This week two-spotted spider mites (Tetranychus urticae) were observed on Dahlia. Two spotted spider mites are a major pest of many greenhouse crops. They feed primarily on the leaf undersides of a wide range of ornamental and vegetable crops, piercing the cells with their stylet-like mouthparts to suck out the contents. The feeding injury results in a faint chlorosis or stippling on upper leaf surfaces. The destruction of cells results in reduced photosynthesis, and as damage increases, whole leaves turn yellow and may cause leaf drop and death of the plant. In severe infestations, the plants may be covered with webbing.
Look on the underside of the leaves for the mites and their eggs. Two-spotted spider mites are small and have eight legs. They are more closely related to spiders and ticks than insects. Adult females are about 0.5mm long and have an oval body that is rounded at the rear end. Males are slightly smaller with a body that is narrower and more pointed at the rear end. The color of spider mites can vary from orange, light yellow, yellow-brown to dark-green with two dark spots on both sides of the body. A hand lens is needed to see them.
Spider mites lay more eggs and develop faster at high temperatures and lower humidity. Development starts around 54° F, increases with temperature and starts to decline after 86° F and stops at 104° F. Spider mites can be a problem during dry and hot weather conditions. When plants are heavily infested mites fall to the ground and walk to other plants. They can move from one leaf to another if plants are touching each other and also use the silk threads on their webs to move to other leaves or plants. They can also be moved by air currents in the greenhouse.
To prevent two-spotted spider mites, avoid over fertilizing plants. Increased fertility levels encourage lush, succulent growth which is ideal for two spider mites. Water-stressed plants are also more susceptible. Eliminate weeds in and around greenhouses that can harbor spider mites and increase relative humidity in the plant canopy.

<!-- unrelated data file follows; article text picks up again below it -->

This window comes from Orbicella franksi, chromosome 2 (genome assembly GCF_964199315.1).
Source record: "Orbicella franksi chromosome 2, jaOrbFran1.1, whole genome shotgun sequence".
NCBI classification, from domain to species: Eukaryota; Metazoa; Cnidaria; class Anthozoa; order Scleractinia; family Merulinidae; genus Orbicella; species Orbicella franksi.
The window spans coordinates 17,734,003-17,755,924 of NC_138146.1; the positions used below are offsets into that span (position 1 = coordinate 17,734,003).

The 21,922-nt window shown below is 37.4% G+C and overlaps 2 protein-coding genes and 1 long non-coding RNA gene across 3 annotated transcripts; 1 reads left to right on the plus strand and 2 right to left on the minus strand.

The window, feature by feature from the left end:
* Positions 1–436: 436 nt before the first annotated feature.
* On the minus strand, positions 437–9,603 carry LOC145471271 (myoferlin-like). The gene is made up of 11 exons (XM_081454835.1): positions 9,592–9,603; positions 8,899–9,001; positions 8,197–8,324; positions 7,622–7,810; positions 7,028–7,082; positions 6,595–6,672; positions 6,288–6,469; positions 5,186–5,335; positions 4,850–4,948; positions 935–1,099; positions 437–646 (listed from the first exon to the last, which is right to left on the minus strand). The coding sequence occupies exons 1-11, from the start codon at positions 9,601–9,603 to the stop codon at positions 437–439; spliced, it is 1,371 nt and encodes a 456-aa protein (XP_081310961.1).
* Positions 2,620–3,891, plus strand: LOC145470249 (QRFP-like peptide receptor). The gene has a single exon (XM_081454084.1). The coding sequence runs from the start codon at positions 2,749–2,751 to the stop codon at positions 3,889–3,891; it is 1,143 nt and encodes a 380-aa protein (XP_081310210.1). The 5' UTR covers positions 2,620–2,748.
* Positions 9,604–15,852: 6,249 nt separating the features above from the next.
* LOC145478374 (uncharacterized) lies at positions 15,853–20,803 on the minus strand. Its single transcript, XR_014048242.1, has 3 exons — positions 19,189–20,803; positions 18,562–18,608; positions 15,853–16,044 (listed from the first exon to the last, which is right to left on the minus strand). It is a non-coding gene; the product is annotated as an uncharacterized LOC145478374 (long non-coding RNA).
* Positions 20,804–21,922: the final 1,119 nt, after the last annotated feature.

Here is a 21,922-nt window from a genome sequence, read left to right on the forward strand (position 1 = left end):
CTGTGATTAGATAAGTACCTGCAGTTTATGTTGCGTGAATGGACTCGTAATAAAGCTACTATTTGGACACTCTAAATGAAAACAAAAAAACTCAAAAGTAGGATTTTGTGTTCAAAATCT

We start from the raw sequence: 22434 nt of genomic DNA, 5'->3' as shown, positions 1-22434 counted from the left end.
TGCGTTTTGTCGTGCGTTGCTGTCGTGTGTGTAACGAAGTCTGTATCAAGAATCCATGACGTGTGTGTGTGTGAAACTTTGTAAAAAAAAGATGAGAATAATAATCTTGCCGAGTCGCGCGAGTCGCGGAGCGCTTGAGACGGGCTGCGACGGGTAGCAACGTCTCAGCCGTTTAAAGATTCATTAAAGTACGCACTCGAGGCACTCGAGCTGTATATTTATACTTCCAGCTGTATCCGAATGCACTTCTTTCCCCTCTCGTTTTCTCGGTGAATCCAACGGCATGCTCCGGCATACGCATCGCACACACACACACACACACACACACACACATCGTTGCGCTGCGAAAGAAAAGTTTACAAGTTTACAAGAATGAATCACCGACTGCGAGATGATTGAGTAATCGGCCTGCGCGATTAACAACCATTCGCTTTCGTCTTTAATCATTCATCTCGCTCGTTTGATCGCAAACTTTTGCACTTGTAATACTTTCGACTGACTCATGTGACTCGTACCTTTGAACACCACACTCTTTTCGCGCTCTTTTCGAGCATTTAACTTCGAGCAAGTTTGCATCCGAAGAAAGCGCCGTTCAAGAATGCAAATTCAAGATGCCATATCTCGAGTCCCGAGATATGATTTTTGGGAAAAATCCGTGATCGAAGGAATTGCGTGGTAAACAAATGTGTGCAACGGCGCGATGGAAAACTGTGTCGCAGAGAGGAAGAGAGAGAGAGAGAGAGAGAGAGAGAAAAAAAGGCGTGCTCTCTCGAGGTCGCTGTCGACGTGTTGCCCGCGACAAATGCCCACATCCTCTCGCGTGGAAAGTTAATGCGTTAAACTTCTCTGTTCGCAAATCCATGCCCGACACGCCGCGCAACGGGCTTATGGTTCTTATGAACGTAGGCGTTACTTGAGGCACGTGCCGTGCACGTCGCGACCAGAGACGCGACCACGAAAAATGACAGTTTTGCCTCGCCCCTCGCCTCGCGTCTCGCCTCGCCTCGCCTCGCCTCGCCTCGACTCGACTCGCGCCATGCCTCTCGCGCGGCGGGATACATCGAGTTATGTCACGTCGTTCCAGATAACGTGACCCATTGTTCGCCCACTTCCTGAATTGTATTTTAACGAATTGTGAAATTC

Biological management: The most effective biological control agent for two-spotted spider mites is the predatory mite Phytoseiulus persimilis. P persimilis feeds only on two-spotted spider mites and feeds on all developmental stages, but has preference for eggs. Phytoseiulus persimilis develops faster than two-spotted spider mites when temperatures are not too high. At 68° F the average generation time of P. persimilis is shorter than that of the two-spotted spider mites. Under dry, warmer conditions P. persimilis has difficulty keeping up. The predatory mite Neoseiulus (Amblyseius) californicus is more tolerant of higher temperatures and lower humidity. Large concentrations of two-spotted spider mites (hotspots) can be controlled using the gall midge, Feltiella acarisuga. The larvae of Feltiella feed on all stages of two-spotted spider mites
Chemical management: For chemical management, contact or translaminar miticides can be used. Translaminar miticides are more effective because they penetrate leaf tissues and form a reservoir of active ingredient within the leaf which provides extended residual activity. Treatments require good coverage to leaf undersides and may need repeat applications during warm weather. Miticides with translaminar activity include abamectin (Avid, Lucid, Minx2), abamectin & bifenazate (Sirocco), chlorfenapyr (Pylon), and spiromesifen (Savate). Contact miticides include fenpyroximate (Akari), bifenazate (Floramite SC, Actaute SC), hexythiazox (Hexygon, Hexcel 50 DF), Clofentazine (Ovation), pyridaben (Sanmite).
Do not use Savate on New Guinea impatiens or geranium. Always read pesticide labels for plant safety information and make sure to follow all label recommendations and restrictions.
Make sure to rotate across different modes of action (MOAs) to prevent resistance development in the pest population.
For more information on managing two-spotted spider mites, refer to the New England Greenhouse Floriculture Guide:
- Geoffrey Njue, Extension Specialist, UMass Extension Greenhouse Crops and Floriculture Program with Jim Mussoni, Private IPM Scout